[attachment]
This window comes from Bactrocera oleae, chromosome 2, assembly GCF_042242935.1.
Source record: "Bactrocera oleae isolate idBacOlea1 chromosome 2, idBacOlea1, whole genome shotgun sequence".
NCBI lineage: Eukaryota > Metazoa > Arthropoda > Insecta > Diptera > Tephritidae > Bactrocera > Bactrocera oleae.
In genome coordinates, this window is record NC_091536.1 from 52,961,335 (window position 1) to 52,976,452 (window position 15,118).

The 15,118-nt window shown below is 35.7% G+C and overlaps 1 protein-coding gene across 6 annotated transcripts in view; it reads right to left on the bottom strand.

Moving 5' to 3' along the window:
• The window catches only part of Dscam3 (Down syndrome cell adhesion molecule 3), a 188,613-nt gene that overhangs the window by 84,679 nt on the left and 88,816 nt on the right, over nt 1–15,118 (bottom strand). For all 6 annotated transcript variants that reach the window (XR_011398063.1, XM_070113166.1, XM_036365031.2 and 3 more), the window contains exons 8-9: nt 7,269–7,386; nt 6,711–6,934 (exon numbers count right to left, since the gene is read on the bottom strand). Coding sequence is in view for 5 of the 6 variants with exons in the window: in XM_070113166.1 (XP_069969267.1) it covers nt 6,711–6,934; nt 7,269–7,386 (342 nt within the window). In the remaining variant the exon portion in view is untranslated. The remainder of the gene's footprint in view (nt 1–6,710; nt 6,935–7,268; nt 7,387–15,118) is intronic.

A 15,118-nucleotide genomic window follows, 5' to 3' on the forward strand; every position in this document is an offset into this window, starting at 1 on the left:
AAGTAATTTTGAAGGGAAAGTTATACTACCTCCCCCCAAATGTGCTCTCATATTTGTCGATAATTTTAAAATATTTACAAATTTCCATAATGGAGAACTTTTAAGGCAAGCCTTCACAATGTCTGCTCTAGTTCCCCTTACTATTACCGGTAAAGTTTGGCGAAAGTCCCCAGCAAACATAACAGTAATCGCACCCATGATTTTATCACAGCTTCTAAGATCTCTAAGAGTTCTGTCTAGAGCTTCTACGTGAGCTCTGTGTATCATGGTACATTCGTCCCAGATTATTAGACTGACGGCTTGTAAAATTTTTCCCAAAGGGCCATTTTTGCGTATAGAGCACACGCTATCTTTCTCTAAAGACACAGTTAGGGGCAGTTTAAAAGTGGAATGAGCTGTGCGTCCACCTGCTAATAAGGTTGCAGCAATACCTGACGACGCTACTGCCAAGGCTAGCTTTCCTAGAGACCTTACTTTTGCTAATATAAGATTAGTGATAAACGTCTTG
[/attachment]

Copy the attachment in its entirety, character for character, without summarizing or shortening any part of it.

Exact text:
This window comes from Bactrocera oleae, chromosome 2, assembly GCF_042242935.1.
Source record: "Bactrocera oleae isolate idBacOlea1 chromosome 2, idBacOlea1, whole genome shotgun sequence".
NCBI lineage: Eukaryota > Metazoa > Arthropoda > Insecta > Diptera > Tephritidae > Bactrocera > Bactrocera oleae.
In genome coordinates, this window is record NC_091536.1 from 52,961,335 (window position 1) to 52,976,452 (window position 15,118).

The 15,118-nt window shown below is 35.7% G+C and overlaps 1 protein-coding gene across 6 annotated transcripts in view; it reads right to left on the bottom strand.

Moving 5' to 3' along the window:
• The window catches only part of Dscam3 (Down syndrome cell adhesion molecule 3), a 188,613-nt gene that overhangs the window by 84,679 nt on the left and 88,816 nt on the right, over nt 1–15,118 (bottom strand). For all 6 annotated transcript variants that reach the window (XR_011398063.1, XM_070113166.1, XM_036365031.2 and 3 more), the window contains exons 8-9: nt 7,269–7,386; nt 6,711–6,934 (exon numbers count right to left, since the gene is read on the bottom strand). Coding sequence is in view for 5 of the 6 variants with exons in the window: in XM_070113166.1 (XP_069969267.1) it covers nt 6,711–6,934; nt 7,269–7,386 (342 nt within the window). In the remaining variant the exon portion in view is untranslated. The remainder of the gene's footprint in view (nt 1–6,710; nt 6,935–7,268; nt 7,387–15,118) is intronic.

A 15,118-nucleotide genomic window follows, 5' to 3' on the forward strand; every position in this document is an offset into this window, starting at 1 on the left:
AAGTAATTTTGAAGGGAAAGTTATACTACCTCCCCCCAAATGTGCTCTCATATTTGTCGATAATTTTAAAATATTTACAAATTTCCATAATGGAGAACTTTTAAGGCAAGCCTTCACAATGTCTGCTCTAGTTCCCCTTACTATTACCGGTAAAGTTTGGCGAAAGTCCCCAGCAAACATAACAGTAATCGCACCCATGATTTTATCACAGCTTCTAAGATCTCTAAGAGTTCTGTCTAGAGCTTCTACGTGAGCTCTGTGTATCATGGTACATTCGTCCCAGATTATTAGACTGACGGCTTGTAAAATTTTTCCCAAAGGGCCATTTTTGCGTATAGAGCACACGCTATCTTTCTCTAAAGACACAGTTAGGGGCAGTTTAAAAGTGGAATGAGCTGTGCGTCCACCTGCTAATAAGGTTGCAGCAATACCTGACGACGCTACTGCCAAGGCTAGCTTTCCTAGAGACCTTACTTTTGCTAATATAAGATTAGTGATAAACGTCTTG